twin layer theory
Colloids present in raw water usually have very high negative charges (due to flaws in the crystalline network, and ionisation affecting peripheral chemical groups). In order to neutralise this negative surface charge, positive ions (called “counter ions”), present in or added to raw water, are attracted and gather to form a layer around the colloid. A range of theories have been put forward (figure 1):
- the Helmholtz theory: the colloid surface is completely encased in a layer of positive ions thus ensuring that the assembly remains neutral (attached layer);
- the Gouy-Chapman theory: a layer of positive ions is unevenly distributed round the colloid; neutrality is achieved at a greater distance (diffuse layer);
- the Stern theory that combines the two foregoing theories and entertains the formation of a twin layer: the first is formed of ions from the liquid and adheres to the colloid; the second layer diffuses through the liquid that directly surrounds the colloid. As illustrated in figure 1 (curve 3), the potential is subject to a major initial drop in the attached layer and then decreases slowly as the distance increases, until it cancels out at point A (isoelectric point).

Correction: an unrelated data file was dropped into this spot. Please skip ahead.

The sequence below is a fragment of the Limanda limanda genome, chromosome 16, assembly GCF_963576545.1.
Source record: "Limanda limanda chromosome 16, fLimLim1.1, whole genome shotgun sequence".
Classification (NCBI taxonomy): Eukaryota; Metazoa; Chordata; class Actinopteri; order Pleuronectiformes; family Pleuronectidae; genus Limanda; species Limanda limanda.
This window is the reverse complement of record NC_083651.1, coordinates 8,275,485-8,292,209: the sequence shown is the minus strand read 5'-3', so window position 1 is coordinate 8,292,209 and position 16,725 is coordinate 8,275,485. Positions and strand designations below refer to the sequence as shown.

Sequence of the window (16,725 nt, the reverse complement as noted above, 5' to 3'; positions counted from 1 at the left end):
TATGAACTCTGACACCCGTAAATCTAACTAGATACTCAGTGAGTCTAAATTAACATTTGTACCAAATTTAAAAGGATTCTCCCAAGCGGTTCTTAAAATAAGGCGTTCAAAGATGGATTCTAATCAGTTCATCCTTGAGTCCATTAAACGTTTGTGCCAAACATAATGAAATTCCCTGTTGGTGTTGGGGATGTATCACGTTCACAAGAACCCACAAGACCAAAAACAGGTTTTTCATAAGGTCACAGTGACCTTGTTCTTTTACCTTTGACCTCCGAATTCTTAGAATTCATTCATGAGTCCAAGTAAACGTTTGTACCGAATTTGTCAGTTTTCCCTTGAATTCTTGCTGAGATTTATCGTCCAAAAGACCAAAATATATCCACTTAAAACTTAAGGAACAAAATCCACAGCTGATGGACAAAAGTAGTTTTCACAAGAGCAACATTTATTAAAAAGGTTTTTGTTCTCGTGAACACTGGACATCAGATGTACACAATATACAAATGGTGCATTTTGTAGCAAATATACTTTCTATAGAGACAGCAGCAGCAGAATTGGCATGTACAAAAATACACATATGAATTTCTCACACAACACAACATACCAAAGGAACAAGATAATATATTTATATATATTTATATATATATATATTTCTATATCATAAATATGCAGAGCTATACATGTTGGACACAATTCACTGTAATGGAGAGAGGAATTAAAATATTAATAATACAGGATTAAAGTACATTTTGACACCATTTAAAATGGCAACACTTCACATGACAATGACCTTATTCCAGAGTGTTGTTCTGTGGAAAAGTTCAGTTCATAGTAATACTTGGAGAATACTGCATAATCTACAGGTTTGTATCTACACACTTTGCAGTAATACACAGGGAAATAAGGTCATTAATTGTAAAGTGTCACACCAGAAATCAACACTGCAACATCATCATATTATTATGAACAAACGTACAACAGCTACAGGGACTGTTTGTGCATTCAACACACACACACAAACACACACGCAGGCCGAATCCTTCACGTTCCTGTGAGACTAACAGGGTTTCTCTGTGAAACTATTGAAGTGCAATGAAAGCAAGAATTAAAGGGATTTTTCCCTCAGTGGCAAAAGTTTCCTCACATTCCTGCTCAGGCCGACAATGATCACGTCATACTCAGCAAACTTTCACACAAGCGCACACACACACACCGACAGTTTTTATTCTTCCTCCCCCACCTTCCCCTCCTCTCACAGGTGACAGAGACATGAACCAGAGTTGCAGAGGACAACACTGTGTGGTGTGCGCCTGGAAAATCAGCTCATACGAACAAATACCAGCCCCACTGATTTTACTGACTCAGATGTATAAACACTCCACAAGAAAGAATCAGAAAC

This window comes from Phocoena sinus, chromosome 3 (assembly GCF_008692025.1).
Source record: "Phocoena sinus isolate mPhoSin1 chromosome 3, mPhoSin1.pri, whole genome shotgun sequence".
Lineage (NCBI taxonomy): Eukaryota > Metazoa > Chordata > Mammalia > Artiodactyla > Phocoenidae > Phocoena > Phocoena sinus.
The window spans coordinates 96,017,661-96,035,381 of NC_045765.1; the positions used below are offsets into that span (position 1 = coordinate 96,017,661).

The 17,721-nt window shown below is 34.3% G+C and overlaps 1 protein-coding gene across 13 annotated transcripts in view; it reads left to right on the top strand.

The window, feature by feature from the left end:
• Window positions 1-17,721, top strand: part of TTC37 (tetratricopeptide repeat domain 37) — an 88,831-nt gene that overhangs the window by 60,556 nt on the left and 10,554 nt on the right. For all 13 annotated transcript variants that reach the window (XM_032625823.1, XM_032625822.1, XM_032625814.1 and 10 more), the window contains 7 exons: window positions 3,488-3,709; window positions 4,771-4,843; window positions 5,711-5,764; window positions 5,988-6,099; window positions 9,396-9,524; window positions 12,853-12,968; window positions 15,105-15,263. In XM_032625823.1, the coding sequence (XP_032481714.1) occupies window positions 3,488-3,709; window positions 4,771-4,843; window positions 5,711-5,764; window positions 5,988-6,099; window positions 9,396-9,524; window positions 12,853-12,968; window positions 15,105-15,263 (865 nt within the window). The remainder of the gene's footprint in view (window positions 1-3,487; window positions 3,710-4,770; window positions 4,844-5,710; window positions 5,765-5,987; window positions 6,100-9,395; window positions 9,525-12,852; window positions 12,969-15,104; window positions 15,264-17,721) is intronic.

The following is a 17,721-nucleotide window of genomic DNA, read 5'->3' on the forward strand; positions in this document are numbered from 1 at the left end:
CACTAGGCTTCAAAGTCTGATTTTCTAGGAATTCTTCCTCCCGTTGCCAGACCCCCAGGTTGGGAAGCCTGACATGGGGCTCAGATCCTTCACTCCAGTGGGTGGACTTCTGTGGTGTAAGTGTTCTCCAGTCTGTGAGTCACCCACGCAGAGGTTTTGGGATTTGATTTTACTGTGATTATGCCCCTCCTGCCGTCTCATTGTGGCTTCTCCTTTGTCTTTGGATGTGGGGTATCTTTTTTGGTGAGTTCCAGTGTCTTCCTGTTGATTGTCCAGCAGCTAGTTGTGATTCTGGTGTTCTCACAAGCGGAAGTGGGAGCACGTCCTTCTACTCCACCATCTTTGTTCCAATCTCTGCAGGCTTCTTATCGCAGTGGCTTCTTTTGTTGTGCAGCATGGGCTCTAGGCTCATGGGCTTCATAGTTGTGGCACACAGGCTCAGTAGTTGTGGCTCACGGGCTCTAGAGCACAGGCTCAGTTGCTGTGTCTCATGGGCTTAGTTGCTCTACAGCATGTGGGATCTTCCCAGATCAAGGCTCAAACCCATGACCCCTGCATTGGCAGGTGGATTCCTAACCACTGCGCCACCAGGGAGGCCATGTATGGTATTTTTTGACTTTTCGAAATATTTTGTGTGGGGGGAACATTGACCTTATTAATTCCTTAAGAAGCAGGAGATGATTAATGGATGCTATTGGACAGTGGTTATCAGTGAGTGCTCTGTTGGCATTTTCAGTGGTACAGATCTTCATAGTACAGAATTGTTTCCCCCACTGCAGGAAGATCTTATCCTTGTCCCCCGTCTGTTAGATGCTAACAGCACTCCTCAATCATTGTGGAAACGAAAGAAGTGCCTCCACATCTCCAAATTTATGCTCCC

the zeta potential
A colloid has two potentials (figure 1):
- E: Thermodynamic potential also known as the Nernst potential, which is present on the actual surface of the colloid but which cannot be measured using simple methods;
- Z: Potential on the surface of the attached layer also known as the electrokinetic potential or Zeta potential (pZ). As already stated, this potential remains negative. The charge in the ions on the attached layer does not balance out the negative charges on the colloid surface. This potential governs the reciprocal interaction between colloids and can be measured through electrophoresis; in effect, when a colloid is subjected to an electrical field, it reaches a velocity such that a balance is established between the electrical attraction force to the anode and the friction force created by the medium’s viscosity. The equation linking this velocity (electrophoretic mobility) and the Zeta potential is written as follows:
me: electrophoretic mobility (µm·s–1·V–1),
Ɛ: medium’s dielectric constant,
μ: dynamic viscosity (Pa.s),
k: based on particle diameter and on twin layer thickness.
It should be noted that, by definition, particles that have the same Zeta electrokinetic potential will have the same electrophoretic mobility, regardless of their diameter.